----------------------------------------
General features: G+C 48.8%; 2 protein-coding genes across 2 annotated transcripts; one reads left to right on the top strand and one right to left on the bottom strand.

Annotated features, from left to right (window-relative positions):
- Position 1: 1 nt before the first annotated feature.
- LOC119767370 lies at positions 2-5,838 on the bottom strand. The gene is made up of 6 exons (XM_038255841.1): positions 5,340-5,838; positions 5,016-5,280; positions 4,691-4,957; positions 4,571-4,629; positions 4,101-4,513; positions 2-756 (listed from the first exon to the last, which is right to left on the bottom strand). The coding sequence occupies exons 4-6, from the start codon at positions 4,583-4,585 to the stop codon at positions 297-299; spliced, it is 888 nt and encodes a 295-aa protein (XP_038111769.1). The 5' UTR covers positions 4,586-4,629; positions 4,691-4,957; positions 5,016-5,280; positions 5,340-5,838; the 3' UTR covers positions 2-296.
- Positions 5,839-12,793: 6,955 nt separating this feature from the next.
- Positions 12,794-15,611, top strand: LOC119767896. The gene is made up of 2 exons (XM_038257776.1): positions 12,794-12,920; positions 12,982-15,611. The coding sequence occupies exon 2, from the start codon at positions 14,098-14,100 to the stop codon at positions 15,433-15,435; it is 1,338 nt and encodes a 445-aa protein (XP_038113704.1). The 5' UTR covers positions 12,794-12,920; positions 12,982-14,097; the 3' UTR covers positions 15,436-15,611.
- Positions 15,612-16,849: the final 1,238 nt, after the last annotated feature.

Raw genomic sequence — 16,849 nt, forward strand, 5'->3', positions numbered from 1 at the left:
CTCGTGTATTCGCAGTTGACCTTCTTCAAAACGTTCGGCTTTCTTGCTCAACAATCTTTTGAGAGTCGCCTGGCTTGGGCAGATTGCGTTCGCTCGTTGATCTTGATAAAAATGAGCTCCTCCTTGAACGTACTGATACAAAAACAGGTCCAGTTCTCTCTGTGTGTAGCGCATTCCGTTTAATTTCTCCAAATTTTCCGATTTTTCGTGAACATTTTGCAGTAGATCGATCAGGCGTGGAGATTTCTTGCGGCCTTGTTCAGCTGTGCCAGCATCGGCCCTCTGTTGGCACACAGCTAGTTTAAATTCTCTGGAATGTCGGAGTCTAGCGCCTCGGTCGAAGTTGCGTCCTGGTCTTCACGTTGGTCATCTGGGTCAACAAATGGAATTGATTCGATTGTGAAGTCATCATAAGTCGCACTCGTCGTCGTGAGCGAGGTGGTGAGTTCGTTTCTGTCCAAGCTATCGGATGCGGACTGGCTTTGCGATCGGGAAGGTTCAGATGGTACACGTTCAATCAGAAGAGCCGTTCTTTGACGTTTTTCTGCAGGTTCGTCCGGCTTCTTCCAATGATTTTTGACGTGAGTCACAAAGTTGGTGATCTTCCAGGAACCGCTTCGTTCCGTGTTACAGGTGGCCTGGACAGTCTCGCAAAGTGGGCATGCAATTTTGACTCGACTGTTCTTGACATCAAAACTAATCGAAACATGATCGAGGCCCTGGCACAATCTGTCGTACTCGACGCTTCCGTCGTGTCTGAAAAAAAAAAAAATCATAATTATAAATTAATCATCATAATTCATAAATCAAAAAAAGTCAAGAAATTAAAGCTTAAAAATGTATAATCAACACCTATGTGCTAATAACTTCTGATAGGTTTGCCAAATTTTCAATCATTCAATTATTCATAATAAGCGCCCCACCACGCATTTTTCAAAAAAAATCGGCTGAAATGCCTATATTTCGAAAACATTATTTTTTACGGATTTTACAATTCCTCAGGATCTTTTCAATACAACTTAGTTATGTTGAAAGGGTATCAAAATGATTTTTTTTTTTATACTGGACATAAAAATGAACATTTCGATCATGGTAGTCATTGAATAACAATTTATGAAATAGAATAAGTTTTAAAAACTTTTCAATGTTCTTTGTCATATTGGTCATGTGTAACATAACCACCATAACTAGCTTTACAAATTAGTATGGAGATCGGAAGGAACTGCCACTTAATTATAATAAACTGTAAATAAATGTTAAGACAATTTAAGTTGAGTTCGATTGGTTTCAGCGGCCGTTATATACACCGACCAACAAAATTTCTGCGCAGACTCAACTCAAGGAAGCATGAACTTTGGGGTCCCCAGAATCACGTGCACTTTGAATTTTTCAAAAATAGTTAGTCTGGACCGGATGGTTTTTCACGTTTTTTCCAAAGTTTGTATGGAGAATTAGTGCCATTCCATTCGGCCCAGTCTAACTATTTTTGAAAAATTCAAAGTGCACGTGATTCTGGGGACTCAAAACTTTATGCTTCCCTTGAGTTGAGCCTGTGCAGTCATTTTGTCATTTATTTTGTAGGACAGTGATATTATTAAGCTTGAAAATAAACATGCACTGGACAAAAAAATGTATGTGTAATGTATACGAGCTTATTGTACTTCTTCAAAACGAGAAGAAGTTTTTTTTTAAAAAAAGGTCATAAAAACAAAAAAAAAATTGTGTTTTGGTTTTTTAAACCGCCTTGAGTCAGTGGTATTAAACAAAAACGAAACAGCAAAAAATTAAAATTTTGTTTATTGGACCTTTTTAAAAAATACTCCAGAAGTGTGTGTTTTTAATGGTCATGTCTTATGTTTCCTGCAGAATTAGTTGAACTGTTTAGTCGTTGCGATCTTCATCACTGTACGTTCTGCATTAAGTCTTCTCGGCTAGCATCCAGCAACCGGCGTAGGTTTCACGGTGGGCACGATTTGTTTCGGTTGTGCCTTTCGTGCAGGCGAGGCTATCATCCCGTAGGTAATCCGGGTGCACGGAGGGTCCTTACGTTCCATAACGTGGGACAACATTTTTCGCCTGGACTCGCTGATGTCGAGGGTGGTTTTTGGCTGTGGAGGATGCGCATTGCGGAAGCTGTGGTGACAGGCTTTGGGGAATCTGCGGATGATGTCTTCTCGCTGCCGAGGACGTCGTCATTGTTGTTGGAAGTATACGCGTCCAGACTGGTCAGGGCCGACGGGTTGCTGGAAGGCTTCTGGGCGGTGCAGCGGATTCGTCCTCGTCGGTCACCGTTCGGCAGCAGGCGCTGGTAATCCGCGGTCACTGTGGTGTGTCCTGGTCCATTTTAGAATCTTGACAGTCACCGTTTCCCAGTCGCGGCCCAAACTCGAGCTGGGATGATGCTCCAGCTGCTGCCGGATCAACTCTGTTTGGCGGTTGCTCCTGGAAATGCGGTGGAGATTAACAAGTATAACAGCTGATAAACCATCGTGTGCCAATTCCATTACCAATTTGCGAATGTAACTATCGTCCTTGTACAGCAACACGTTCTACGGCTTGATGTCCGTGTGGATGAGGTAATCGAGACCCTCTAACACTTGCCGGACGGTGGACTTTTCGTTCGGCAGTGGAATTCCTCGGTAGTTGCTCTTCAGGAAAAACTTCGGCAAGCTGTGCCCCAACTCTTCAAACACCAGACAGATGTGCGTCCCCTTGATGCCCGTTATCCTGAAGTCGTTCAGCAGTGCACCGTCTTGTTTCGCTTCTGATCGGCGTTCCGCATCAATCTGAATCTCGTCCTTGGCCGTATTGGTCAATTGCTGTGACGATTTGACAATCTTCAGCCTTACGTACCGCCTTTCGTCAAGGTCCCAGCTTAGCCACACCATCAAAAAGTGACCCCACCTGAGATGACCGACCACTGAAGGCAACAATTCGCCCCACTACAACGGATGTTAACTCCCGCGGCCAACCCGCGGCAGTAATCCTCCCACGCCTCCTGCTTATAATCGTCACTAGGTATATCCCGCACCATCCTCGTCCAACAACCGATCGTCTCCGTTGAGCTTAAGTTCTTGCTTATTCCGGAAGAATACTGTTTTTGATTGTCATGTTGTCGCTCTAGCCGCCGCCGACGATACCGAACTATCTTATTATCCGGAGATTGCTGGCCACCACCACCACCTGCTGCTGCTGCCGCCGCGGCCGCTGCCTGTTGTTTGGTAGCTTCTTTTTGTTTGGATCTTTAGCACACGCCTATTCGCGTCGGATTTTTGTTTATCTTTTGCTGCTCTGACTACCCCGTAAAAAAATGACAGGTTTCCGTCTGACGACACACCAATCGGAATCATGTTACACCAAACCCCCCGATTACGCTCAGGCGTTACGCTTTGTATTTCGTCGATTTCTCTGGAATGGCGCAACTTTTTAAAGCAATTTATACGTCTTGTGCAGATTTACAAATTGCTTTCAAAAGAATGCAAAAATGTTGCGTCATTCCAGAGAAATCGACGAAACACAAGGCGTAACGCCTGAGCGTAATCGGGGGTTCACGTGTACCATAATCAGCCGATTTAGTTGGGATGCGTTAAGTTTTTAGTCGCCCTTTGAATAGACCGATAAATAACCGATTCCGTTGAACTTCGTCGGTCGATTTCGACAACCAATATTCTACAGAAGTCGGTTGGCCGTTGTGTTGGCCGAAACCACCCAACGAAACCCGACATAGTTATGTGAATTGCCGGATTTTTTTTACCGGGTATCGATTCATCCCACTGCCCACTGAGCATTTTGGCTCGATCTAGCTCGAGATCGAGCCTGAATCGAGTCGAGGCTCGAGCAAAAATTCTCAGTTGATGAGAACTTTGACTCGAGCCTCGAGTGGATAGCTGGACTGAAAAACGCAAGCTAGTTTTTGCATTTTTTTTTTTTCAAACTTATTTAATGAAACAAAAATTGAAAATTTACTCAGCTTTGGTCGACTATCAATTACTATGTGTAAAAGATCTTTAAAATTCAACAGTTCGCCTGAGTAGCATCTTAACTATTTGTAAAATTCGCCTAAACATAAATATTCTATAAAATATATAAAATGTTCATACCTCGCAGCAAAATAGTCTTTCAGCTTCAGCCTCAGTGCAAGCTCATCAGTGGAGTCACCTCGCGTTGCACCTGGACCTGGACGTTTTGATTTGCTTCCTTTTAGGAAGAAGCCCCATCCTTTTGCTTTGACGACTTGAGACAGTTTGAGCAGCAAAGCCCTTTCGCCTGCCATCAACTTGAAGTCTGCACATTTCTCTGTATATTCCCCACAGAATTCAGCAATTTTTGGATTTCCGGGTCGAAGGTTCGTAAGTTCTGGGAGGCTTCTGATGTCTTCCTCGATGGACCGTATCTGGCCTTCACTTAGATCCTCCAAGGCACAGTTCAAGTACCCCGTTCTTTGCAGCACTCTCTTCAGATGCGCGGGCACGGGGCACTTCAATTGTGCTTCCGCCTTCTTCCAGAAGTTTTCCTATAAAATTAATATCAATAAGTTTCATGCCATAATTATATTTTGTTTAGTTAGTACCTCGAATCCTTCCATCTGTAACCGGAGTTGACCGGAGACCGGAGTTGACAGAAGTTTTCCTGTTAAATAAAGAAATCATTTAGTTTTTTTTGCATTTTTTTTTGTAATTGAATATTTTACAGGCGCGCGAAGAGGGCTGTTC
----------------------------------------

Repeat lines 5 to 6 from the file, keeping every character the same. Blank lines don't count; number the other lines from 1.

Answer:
- Positions 5,839-12,793: 6,955 nt separating this feature from the next.
- Positions 12,794-15,611, top strand: LOC119767896. The gene is made up of 2 exons (XM_038257776.1): positions 12,794-12,920; positions 12,982-15,611. The coding sequence occupies exon 2, from the start codon at positions 14,098-14,100 to the stop codon at positions 15,433-15,435; it is 1,338 nt and encodes a 445-aa protein (XP_038113704.1). The 5' UTR covers positions 12,794-12,920; positions 12,982-14,097; the 3' UTR covers positions 15,436-15,611.